From the consumer's point of view, the Competition and Consumer Protection Commission has issued summonses to the motor insurance providers. The commission press release clearly states that there was a signalling of price increases. If the commission cannot get access to the reasoning behind the price increases, even on issues like re-balancing, provisioning or the historical reduction in premia in recent years, then what does a successful outcome of the commission investigation look like, from the point of view of the consumer?

Mr. Patrick Kenny

Without talking about-----

Let us not couch language here. The people watching this online want a simple answer. The Competition and Consumer Protection Commission is going in now to take a look at the insurance sector, as it relates to motorists. That will give people some degree of comfort, but it will only give them comfort if they know there is an outcome that results in a reduction in premium prices.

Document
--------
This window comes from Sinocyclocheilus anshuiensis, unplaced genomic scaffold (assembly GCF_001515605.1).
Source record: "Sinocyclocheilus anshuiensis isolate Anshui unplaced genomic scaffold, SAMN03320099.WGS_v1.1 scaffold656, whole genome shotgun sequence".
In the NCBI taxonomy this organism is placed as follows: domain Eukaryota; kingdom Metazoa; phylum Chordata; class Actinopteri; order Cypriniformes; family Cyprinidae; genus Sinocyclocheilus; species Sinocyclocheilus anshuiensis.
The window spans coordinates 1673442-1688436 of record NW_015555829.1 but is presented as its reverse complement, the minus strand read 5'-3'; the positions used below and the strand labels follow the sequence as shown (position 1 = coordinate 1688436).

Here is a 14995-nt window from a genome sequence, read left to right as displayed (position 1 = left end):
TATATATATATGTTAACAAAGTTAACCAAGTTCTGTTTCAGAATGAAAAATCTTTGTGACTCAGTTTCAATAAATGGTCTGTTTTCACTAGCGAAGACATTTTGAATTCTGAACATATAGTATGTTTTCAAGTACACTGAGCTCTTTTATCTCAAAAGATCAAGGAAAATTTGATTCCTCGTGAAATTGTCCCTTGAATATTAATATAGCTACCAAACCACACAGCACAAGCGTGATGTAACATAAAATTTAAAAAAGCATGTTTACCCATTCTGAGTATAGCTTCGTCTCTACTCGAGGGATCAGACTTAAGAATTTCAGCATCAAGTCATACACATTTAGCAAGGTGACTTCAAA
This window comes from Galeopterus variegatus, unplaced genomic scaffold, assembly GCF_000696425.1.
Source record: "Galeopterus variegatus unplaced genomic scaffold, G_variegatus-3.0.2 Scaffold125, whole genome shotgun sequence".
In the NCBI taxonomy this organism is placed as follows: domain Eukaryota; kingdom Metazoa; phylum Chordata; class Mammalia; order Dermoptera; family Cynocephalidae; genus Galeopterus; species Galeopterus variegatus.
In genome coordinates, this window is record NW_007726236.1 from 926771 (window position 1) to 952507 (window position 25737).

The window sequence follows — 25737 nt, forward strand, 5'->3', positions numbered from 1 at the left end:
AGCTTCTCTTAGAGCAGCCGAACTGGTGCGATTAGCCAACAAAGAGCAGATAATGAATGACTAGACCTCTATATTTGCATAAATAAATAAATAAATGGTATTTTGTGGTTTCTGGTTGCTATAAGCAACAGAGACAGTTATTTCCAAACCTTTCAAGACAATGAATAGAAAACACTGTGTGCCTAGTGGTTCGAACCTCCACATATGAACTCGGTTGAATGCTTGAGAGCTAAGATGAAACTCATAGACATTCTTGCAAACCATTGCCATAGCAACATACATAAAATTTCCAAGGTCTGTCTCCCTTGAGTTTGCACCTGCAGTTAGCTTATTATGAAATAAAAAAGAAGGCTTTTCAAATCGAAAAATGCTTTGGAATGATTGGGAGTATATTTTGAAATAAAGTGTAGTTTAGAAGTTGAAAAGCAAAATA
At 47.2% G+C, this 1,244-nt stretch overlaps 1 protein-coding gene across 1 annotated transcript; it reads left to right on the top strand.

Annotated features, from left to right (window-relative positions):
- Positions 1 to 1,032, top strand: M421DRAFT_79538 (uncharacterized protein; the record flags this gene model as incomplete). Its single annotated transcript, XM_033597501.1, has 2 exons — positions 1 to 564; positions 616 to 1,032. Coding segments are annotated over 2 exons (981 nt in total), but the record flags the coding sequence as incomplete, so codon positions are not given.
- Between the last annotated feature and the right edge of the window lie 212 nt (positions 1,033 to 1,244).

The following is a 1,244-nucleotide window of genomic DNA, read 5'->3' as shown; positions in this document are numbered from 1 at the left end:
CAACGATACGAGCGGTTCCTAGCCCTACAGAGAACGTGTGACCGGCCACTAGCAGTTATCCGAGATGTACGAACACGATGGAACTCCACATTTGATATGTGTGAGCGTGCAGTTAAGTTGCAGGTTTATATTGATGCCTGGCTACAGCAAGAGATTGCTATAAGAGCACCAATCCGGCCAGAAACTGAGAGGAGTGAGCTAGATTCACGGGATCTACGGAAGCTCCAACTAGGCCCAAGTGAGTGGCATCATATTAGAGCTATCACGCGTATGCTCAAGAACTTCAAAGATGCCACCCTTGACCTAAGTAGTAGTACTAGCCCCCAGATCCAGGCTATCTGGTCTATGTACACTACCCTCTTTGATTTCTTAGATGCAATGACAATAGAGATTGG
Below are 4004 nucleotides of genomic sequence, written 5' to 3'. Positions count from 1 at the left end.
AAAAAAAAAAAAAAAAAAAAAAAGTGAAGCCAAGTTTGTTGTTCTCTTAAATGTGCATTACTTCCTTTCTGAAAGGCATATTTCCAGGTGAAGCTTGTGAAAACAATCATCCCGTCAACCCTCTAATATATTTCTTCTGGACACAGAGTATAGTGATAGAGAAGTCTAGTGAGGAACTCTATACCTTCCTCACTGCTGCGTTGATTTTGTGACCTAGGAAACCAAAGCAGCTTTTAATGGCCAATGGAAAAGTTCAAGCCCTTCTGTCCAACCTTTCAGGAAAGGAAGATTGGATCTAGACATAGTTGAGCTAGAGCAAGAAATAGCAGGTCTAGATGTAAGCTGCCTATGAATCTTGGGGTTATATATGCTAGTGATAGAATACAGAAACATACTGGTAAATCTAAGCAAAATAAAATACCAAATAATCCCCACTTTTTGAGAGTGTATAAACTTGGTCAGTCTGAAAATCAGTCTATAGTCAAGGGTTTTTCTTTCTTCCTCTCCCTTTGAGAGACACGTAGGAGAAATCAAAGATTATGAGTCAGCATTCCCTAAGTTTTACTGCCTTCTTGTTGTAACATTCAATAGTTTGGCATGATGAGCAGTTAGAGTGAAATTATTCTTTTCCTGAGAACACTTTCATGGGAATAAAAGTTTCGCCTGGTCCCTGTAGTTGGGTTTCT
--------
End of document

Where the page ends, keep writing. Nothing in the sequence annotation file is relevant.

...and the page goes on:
Mr. Patrick Kenny

In a price signalling case the question we have to answer is whether the signals were sent, received and acted upon and prices changed, made higher, in response to that. It is the delta on the price that we will be looking at in this investigation.

What does that mean? What is the delta on the price?

Mr. Patrick Kenny

The increase that would have happened otherwise.

The commission can make a determination that there was an increase in price as a result of what criteria?

Mr. Patrick Kenny

In any case like this what we are looking for is whether the information was received and considered and whether it entered into the person's thought when he made a pricing decision.

In effect, there is no justice or restorative function of the commission in that regard. The commission can make a "Yes" or "No" statement.